Tips for Managing Fear — Part 1 — GROW Counseling

We’ve all been around a lot of fear recently. There are different types of fears: real, imagined, and perceived. How does our brain and mind recognize the difference? And how can we understand how fear works?

A local neurologist recently came to our staff gathering and shared some of his knowledge. After exploring his website, I came across a free e-book dedicated to understanding fear and safety.

The article explains how fear is an innate survival response; we are all wired to automatically respond to fearful scenarios. Fear and stress are connected to everyday functions such as breathing, digestion, heart rate, cognition, and perspiration. Our body literally begins to shut off certain activity that is not needed when fleeing or fighting and amps up certain activity that could be needed to fight, flee, or freeze.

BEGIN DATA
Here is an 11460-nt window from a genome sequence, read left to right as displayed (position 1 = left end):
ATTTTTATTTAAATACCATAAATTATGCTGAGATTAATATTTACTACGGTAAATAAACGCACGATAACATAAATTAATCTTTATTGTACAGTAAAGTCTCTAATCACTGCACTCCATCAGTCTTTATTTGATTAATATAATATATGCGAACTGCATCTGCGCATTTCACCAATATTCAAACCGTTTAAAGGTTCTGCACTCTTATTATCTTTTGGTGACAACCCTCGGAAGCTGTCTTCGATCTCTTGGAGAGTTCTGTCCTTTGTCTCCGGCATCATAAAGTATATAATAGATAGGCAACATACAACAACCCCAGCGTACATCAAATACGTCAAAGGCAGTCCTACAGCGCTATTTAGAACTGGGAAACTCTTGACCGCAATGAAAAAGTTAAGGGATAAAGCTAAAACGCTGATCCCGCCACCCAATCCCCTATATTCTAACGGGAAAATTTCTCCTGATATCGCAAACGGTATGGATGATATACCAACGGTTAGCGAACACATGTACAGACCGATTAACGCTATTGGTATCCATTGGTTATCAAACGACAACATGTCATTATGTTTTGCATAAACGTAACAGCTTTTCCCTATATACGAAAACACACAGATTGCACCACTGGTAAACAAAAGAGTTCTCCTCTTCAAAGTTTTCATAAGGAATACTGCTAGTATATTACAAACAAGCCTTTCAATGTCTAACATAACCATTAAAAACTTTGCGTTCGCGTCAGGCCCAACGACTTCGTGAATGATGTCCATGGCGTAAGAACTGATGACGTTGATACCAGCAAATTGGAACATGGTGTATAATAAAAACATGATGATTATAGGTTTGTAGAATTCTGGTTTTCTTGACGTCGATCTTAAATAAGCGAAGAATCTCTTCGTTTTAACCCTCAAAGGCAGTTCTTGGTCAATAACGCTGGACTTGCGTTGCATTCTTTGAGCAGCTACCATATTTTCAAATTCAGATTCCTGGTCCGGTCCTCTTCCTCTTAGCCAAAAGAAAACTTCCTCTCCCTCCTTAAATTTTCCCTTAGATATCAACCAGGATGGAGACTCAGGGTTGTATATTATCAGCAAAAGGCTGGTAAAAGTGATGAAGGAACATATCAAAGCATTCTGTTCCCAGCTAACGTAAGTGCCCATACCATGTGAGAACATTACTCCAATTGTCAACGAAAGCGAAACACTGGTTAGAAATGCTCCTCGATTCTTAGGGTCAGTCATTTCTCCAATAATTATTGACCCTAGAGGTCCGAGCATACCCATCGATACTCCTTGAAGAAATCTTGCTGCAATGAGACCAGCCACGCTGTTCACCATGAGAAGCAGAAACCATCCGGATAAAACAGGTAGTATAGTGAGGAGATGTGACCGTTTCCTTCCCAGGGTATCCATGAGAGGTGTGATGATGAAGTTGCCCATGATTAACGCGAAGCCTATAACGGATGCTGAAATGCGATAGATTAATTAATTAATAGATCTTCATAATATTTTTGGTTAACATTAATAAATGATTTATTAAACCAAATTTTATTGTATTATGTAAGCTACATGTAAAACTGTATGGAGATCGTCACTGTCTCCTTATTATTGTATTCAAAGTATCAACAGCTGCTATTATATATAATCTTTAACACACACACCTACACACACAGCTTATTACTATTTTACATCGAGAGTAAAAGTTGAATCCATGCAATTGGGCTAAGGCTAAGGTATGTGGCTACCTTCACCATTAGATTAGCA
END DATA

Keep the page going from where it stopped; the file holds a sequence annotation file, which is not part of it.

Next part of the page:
Part of the reason our brain may have a difficult time deciding if a fearful scenario is a life-threatening bear or a work meeting is because it is trying to distinguish between perception and reality.

It is trying to process how significant the stakes are and asking that question — Do I need to keep them safe? We may perceive that a work deadline is life-threatening because we are not sure about the potential outcomes.

It is helpful to understand the origins of fear, but next time we will discuss tools and practices for distinguishing between real and perceived fears.

Written by: Kim DeRamus Lareau

Originally published at

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